It’s time to gear up for the latest June 2018 Microsoft security patch updates.
Microsoft yesterday released security patch updates for more than 50 vulnerabilities, affecting Windows, Internet Explorer, Edge, MS Office, MS Office Exchange Server, ChakraCore, and Adobe Flash Player—11 of which are rated critical and 39 as important in severity.
Only one of these vulnerabilities, a remote code execution flaw (CVE-2018-8267) in the scripting engine, is listed as being publicly known at the time of release. However, none of the flaws are listed as under active attack.Discovered by security researcher Dmitri Kaslov, the publicly known vulnerability is a remote memory-corruption issue affecting Microsoft Internet Explorer.
The flaw exists within the IE rendering engine and triggers when it fails to properly handle the error objects, allowing an attacker to execute arbitrary code in the context of the currently logged-in user.
The most critical bug Microsoft patched this month is a remote code execution vulnerability (CVE-2018-8225) exists in Windows Domain Name System (DNS) DNSAPI.dll, affecting all versions of Windows starting from 7 to 10, as well as Windows Server editions.
The vulnerability resides in the way Windows parses DNS responses, which could be exploited by sending corrupted DNS responses to a targeted system from an attacker-controlled malicious DNS server.
Successful exploitation of this vulnerability could allow an attacker to run arbitrary code in the context of the Local System Account.
Another critical bug is a remote code execution flaw (CVE-2018-8231) in the HTTP protocol stack (HTTP.sys) of Windows 10 and Windows Server 2016, which could allow remote attackers to execute arbitrary code and take control of the affected systems.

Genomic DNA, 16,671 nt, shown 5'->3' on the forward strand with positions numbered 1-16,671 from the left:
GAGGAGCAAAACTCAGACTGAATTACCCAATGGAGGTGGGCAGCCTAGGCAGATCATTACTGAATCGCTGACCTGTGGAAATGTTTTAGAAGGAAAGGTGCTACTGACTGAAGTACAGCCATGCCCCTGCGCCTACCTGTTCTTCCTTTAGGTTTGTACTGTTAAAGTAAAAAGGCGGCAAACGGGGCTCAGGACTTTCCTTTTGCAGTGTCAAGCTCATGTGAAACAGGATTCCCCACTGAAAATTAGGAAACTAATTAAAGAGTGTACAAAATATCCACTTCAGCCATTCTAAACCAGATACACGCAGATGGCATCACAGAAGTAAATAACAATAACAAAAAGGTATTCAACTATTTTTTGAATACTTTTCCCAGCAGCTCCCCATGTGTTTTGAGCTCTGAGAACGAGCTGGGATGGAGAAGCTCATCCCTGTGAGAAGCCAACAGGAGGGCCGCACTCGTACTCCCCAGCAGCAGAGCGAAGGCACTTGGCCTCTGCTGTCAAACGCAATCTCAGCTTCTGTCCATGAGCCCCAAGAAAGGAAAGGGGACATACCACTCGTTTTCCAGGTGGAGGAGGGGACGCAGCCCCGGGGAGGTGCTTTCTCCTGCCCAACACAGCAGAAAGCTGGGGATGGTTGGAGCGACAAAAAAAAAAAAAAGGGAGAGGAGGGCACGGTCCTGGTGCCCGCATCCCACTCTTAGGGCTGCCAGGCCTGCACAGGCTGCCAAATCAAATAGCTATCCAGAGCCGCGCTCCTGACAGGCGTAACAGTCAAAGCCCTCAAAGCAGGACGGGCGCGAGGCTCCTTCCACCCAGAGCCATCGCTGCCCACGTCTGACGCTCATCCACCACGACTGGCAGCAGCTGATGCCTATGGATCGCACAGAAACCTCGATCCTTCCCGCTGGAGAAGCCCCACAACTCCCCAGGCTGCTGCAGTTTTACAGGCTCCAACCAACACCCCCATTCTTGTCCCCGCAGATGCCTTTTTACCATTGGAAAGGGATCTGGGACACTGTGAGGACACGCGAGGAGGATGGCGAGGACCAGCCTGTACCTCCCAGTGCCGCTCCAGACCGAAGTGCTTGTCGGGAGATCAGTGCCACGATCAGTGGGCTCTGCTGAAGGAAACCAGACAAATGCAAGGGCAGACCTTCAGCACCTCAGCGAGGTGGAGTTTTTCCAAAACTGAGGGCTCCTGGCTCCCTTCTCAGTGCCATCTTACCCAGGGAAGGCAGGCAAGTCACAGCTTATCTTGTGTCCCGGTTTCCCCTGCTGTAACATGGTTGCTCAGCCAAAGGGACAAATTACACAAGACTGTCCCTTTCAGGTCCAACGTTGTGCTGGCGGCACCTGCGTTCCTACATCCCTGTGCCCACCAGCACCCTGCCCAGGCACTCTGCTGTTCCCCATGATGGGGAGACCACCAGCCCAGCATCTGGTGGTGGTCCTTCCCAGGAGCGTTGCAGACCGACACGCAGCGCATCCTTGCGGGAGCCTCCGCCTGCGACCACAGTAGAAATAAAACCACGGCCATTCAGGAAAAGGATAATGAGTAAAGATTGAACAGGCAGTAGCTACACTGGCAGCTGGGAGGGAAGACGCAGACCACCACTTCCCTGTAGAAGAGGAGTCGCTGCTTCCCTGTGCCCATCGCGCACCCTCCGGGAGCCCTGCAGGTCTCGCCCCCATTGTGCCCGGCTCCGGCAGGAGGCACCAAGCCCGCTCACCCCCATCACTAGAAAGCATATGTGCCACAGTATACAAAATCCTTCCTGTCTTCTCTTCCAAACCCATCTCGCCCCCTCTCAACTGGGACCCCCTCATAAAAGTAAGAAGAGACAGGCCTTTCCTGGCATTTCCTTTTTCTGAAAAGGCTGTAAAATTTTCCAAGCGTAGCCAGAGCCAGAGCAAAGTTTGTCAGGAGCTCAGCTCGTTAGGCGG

This vulnerability originates when HTTP.sys improperly handles objects in memory, allowing attackers to send a specially crafted packet to an affected Windows system to trigger arbitrary code execution.
Next critical remote code execution vulnerability (CVE-2018-8213) affecting Windows 10 and Windows Server exists in the way the operating system handles objects in memory. Successful exploitation could allow an attacker to take control of an affected Windows PC.
“To exploit the vulnerabilities, an attacker would first have to log on to the target system and then run a specially crafted application,” Microsoft explains in its advisory.
Microsoft has also addressed seven critical memory corruption bugs—one in Chakra scripting engine, three in Edge browser, one in the ChakraCore scripting engine, and one in Windows Media Foundation—all lead to remote code execution.
Rest CVE-listed flaws have been addressed in Windows, Microsoft Office, Internet Explorer, Microsoft Edge, ChakraCore, along with a zero-day bug in Flash Player that Adobe patched last week.
Users are strongly advised to apply security patches as soon as possible to keep hackers and cybercriminals away from taking control of their computers.
Fetched from- THN